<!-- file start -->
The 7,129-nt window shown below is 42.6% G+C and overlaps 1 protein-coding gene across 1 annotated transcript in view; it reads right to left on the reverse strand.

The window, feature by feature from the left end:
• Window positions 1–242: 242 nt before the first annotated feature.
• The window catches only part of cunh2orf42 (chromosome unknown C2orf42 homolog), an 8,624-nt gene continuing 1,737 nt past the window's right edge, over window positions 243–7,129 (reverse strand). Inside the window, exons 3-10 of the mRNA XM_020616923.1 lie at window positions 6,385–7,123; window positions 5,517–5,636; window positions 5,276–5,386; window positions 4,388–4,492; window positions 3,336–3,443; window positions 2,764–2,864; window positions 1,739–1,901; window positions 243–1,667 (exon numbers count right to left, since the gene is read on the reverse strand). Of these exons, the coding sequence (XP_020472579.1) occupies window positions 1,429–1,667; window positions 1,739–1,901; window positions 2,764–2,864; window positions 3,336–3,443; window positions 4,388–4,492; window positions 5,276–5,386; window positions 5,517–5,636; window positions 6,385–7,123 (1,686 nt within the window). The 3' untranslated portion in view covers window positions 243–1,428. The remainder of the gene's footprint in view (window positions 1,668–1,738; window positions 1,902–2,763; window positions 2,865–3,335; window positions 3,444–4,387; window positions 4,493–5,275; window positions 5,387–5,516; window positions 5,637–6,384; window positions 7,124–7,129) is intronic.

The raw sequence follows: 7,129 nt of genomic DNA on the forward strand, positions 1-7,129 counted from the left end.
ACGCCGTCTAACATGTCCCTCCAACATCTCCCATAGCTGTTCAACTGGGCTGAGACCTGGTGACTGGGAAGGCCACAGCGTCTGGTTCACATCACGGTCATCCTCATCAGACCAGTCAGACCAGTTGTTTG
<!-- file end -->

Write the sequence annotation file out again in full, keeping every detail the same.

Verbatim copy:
The 7,129-nt window shown below is 42.6% G+C and overlaps 1 protein-coding gene across 1 annotated transcript in view; it reads right to left on the reverse strand.

The window, feature by feature from the left end:
• Window positions 1–242: 242 nt before the first annotated feature.
• The window catches only part of cunh2orf42 (chromosome unknown C2orf42 homolog), an 8,624-nt gene continuing 1,737 nt past the window's right edge, over window positions 243–7,129 (reverse strand). Inside the window, exons 3-10 of the mRNA XM_020616923.1 lie at window positions 6,385–7,123; window positions 5,517–5,636; window positions 5,276–5,386; window positions 4,388–4,492; window positions 3,336–3,443; window positions 2,764–2,864; window positions 1,739–1,901; window positions 243–1,667 (exon numbers count right to left, since the gene is read on the reverse strand). Of these exons, the coding sequence (XP_020472579.1) occupies window positions 1,429–1,667; window positions 1,739–1,901; window positions 2,764–2,864; window positions 3,336–3,443; window positions 4,388–4,492; window positions 5,276–5,386; window positions 5,517–5,636; window positions 6,385–7,123 (1,686 nt within the window). The 3' untranslated portion in view covers window positions 243–1,428. The remainder of the gene's footprint in view (window positions 1,668–1,738; window positions 1,902–2,763; window positions 2,865–3,335; window positions 3,444–4,387; window positions 4,493–5,275; window positions 5,387–5,516; window positions 5,637–6,384; window positions 7,124–7,129) is intronic.

The raw sequence follows: 7,129 nt of genomic DNA on the forward strand, positions 1-7,129 counted from the left end.
ACGCCGTCTAACATGTCCCTCCAACATCTCCCATAGCTGTTCAACTGGGCTGAGACCTGGTGACTGGGAAGGCCACAGCGTCTGGTTCACATCACGGTCATCCTCATCAGACCAGTCAGACCAGTTGTTTG